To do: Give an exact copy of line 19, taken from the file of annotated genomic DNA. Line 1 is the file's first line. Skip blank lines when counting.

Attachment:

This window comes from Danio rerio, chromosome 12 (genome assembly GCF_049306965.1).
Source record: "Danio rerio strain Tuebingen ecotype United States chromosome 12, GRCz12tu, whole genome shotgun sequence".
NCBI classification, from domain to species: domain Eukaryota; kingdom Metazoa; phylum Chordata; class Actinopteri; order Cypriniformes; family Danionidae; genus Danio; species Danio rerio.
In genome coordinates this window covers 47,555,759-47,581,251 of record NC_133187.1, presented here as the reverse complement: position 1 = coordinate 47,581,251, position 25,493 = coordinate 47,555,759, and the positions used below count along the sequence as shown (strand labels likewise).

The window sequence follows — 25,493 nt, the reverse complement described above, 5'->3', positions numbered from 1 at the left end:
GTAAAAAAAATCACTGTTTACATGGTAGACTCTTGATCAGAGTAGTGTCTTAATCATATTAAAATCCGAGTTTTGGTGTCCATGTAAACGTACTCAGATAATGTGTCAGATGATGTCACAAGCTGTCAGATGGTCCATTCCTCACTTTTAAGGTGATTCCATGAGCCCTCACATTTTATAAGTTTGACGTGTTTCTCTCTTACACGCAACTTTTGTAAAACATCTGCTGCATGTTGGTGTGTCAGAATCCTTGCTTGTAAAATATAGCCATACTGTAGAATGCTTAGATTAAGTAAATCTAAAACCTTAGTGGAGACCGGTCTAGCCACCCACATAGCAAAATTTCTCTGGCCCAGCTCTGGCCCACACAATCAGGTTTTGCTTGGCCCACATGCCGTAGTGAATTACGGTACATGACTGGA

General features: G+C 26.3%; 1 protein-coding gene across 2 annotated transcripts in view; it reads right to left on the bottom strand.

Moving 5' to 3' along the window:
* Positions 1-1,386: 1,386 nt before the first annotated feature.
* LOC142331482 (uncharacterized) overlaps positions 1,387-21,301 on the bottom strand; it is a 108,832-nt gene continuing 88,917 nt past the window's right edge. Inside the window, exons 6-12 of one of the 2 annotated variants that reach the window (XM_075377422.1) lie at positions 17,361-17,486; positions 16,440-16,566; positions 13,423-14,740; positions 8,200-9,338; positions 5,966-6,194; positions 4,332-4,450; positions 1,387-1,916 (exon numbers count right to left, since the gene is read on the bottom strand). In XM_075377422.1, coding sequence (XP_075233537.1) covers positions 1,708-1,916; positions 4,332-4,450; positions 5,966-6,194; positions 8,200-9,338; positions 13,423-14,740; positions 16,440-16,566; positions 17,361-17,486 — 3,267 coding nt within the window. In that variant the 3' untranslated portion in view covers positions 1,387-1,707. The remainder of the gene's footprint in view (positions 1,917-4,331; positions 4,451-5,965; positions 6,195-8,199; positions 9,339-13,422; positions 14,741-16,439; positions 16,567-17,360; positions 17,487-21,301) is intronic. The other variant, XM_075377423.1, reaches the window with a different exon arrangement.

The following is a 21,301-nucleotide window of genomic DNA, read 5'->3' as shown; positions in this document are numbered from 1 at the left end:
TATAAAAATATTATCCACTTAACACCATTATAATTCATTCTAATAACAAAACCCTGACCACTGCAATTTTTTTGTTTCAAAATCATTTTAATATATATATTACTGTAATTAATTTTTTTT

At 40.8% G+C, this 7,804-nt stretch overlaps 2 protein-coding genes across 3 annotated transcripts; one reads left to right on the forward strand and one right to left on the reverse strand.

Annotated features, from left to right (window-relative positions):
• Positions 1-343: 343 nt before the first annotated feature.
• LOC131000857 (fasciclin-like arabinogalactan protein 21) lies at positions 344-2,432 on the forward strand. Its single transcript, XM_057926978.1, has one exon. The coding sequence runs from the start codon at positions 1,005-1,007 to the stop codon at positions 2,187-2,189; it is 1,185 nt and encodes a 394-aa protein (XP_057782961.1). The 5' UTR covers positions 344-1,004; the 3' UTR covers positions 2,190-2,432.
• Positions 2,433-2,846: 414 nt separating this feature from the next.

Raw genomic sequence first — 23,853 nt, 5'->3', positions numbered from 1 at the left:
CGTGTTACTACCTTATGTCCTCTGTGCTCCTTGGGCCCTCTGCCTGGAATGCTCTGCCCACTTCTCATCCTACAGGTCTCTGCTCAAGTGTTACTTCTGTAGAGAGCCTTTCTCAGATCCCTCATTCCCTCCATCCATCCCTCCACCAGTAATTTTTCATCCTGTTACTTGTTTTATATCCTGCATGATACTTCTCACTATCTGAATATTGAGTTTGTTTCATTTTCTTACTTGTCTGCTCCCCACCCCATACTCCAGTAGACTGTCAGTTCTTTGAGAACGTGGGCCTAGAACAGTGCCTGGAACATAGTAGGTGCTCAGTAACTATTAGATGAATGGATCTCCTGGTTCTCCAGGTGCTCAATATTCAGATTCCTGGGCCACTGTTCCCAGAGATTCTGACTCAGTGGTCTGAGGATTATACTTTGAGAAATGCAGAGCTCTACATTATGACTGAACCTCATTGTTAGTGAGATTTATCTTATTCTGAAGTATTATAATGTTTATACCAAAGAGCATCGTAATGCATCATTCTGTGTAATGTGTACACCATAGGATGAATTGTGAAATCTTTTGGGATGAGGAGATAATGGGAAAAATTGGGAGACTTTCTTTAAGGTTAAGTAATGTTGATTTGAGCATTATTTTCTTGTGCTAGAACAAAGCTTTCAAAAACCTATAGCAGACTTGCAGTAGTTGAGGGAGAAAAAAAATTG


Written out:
CGTGTTACTACCTTATGTCCTCTGTGCTCCTTGGGCCCTCTGCCTGGAATGCTCTGCCCACTTCTCATCCTACAGGTCTCTGCTCAAGTGTTACTTCTGTAGAGAGCCTTTCTCAGATCCCTCATTCCCTCCATCCATCCCTCCACCAGTAATTTTTCATCCTGTTACTTGTTTTATATCCTGCATGATACTTCTCACTATCTGAATATTGAGTTTGTTTCATTTTCTTACTTGTCTGCTCCCCACCCCATACTCCAGTAGACTGTCAGTTCTTTGAGAACGTGGGCCTAGAACAGTGCCTGGAACATAGTAGGTGCTCAGTAACTATTAGATGAATGGATCTCCTGGTTCTCCAGGTGCTCAATATTCAGATTCCTGGGCCACTGTTCCCAGAGATTCTGACTCAGTGGTCTGAGGATTATACTTTGAGAAATGCAGAGCTCTACATTATGACTGAACCTCATTGTTAGTGAGATTTATCTTATTCTGAAGTATTATAATGTTTATACCAAAGAGCATCGTAATGCATCATTCTGTGTAATGTGTACACCATAGGATGAATTGTGAAATCTTTTGGGATGAGGAGATAATGGGAAAAATTGGGAGACTTTCTTTAAGGTTAAGTAATGTTGATTTGAGCATTATTTTCTTGTGCTAGAACAAAGCTTTCAAAAACCTATAGCAGACTTGCAGTAGTTGAGGGAGAAAAAAAATTG